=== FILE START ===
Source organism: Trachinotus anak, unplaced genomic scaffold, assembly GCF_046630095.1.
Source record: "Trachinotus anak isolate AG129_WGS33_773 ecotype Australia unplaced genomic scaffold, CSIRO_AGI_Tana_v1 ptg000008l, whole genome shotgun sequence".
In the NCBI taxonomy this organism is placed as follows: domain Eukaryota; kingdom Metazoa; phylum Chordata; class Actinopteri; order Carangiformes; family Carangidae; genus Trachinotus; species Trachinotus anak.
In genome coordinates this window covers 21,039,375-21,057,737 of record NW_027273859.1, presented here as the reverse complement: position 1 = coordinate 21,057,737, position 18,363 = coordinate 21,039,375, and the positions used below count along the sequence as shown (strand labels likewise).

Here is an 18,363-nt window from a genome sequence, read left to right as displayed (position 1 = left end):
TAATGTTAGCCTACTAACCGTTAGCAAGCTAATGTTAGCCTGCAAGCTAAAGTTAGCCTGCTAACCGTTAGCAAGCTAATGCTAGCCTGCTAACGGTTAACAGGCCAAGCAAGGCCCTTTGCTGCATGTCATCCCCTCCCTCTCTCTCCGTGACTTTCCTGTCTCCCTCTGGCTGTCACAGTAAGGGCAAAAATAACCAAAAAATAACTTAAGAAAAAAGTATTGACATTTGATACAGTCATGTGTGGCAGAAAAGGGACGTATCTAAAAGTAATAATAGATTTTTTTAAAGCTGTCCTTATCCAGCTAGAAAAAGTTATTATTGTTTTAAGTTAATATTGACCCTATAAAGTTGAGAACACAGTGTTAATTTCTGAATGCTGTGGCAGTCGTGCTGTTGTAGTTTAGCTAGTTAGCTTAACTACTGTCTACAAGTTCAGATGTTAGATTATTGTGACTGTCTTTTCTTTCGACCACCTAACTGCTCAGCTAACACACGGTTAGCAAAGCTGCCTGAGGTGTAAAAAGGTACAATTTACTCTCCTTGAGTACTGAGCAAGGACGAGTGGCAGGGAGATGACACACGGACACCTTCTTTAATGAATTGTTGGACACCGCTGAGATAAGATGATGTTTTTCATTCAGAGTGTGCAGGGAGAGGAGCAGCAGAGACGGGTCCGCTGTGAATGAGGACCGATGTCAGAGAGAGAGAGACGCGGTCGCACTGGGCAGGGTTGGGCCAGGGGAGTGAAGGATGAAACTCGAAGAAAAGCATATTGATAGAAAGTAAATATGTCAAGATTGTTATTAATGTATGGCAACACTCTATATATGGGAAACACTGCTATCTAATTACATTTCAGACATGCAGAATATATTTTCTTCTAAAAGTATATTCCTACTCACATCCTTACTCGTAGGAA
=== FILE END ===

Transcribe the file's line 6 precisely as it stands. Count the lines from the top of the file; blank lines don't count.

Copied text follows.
TAATGTTAGCCTACTAACCGTTAGCAAGCTAATGTTAGCCTGCAAGCTAAAGTTAGCCTGCTAACCGTTAGCAAGCTAATGCTAGCCTGCTAACGGTTAACAGGCCAAGCAAGGCCCTTTGCTGCATGTCATCCCCTCCCTCTCTCTCCGTGACTTTCCTGTCTCCCTCTGGCTGTCACAGTAAGGGCAAAAATAACCAAAAAATAACTTAAGAAAAAAGTATTGACATTTGATACAGTCATGTGTGGCAGAAAAGGGACGTATCTAAAAGTAATAATAGATTTTTTTAAAGCTGTCCTTATCCAGCTAGAAAAAGTTATTATTGTTTTAAGTTAATATTGACCCTATAAAGTTGAGAACACAGTGTTAATTTCTGAATGCTGTGGCAGTCGTGCTGTTGTAGTTTAGCTAGTTAGCTTAACTACTGTCTACAAGTTCAGATGTTAGATTATTGTGACTGTCTTTTCTTTCGACCACCTAACTGCTCAGCTAACACACGGTTAGCAAAGCTGCCTGAGGTGTAAAAAGGTACAATTTACTCTCCTTGAGTACTGAGCAAGGACGAGTGGCAGGGAGATGACACACGGACACCTTCTTTAATGAATTGTTGGACACCGCTGAGATAAGATGATGTTTTTCATTCAGAGTGTGCAGGGAGAGGAGCAGCAGAGACGGGTCCGCTGTGAATGAGGACCGATGTCAGAGAGAGAGAGACGCGGTCGCACTGGGCAGGGTTGGGCCAGGGGAGTGAAGGATGAAACTCGAAGAAAAGCATATTGATAGAAAGTAAATATGTCAAGATTGTTATTAATGTATGGCAACACTCTATATATGGGAAACACTGCTATCTAATTACATTTCAGACATGCAGAATATATTTTCTTCTAAAAGTATATTCCTACTCACATCCTTACTCGTAGGAA